Temporal changes in outcomes of women and men undergoing percutaneous coronary intervention for chronic total occlusion: 2005–2013
Percutaneous coronary intervention (PCI) for chronic total occlusion (CTO) has undergone impressive progress during the last decade, both in strategies and equipment. It is unknown whether technical refinement has translated into improved outcomes in women undergoing CTO-PCI.
Method and results
A total of 2002 consecutive patients (17% females, mean age 65.2 ± 10.7 years) undergoing PCI of at least one CTO lesion at our center between 01/2005 and 12/2013 were evaluated. The incidence of adverse events was compared between two time series (2005–2009 and 2010–2013). A significant increase in adverse lesion characteristics over time was noted in both, women and men (p < 0.001), while technical success rates significantly increased in men but not in women (ptrend < 0.001 in men and ptrend=0.9 in women). The incidence of procedural complications was significantly higher in women as compared to men and increased over the study period in women (p < 0.05) but not in men. Accordingly, multivariate logistic regression analysis identified female sex as a strong predictor of PCI-related complications in recent years, while this was not the case in earlier years (adjusted HR 2.03, 95% CI 0.62–6.6, p = 0.2 and adjusted HR 4.7, 95% CI 1.8–12.3, p = 0.002, respectively, p < 0.001 for log LH ratio). In addition, major adverse cardiovascular events (MACE) after a 3-year follow-up significantly declined in men (log rank = 0.046), while no changes were observed in women.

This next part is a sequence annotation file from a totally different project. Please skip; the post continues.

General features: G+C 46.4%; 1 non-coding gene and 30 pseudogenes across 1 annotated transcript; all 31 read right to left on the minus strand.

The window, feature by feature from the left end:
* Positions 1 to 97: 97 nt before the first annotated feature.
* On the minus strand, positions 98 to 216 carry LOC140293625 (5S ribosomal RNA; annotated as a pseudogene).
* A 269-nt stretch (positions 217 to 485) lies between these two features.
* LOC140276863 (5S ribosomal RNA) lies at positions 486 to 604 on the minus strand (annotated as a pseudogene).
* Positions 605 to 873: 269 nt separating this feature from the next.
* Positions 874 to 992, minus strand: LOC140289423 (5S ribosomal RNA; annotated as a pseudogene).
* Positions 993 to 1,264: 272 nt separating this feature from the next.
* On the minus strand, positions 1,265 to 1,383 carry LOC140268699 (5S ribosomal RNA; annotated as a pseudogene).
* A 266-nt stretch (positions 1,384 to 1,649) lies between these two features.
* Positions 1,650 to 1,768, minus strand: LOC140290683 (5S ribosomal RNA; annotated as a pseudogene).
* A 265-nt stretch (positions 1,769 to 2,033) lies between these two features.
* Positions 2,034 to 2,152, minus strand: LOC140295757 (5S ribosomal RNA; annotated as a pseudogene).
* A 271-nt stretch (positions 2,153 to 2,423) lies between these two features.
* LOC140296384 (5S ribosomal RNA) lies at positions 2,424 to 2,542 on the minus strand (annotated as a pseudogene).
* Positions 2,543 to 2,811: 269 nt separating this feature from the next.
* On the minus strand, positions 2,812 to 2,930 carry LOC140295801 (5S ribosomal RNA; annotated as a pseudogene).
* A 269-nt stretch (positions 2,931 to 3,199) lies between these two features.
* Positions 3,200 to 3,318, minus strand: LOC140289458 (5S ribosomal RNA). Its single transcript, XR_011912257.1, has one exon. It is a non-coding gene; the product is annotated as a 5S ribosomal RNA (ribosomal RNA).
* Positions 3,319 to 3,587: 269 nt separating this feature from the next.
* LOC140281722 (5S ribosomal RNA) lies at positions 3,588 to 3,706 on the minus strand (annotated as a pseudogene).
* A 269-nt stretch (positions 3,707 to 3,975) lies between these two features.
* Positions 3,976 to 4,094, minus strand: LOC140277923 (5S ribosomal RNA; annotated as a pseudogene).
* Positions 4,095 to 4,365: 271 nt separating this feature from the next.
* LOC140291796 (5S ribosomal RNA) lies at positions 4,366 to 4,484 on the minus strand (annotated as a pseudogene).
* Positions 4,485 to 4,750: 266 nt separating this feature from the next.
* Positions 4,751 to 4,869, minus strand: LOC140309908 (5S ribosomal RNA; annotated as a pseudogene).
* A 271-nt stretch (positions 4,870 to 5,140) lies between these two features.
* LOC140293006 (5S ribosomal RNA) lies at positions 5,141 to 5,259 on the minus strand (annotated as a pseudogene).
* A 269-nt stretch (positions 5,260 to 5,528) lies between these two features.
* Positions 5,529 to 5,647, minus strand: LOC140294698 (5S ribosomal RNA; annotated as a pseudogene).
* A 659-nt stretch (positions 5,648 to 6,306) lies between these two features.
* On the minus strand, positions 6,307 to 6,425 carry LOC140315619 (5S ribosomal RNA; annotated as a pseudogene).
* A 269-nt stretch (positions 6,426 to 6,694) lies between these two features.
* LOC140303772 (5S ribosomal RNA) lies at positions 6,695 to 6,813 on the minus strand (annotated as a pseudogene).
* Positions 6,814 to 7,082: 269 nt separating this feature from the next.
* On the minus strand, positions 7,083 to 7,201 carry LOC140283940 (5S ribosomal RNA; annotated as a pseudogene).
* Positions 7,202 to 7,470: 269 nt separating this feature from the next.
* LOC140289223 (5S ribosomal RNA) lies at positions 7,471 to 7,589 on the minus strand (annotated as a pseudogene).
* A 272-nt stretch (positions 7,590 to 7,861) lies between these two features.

While higher success rates and a reduced rate of MACE have been achieved in men, the incidence of procedural complications in women undergoing CTO-PCI has increased over time.
KeywordsChronic total occlusion Women Temporal trend Percutaneous coronary intervention
All authors take responsibility for all aspects of the reliability and freedom from bias of the data presented and their discussed interpretation.
This work was supported by grants from the Swiss National Science Foundation, the Olga Mayenfisch Foundation, Switzerland, the OPO Foundation, Switzerland, the Novartis Foundation, Switzerland, and the Swissheart Foundation (to CG).
Compliance with ethical standards
Conflict of interest
All authors declare that they have no conflict of interest.
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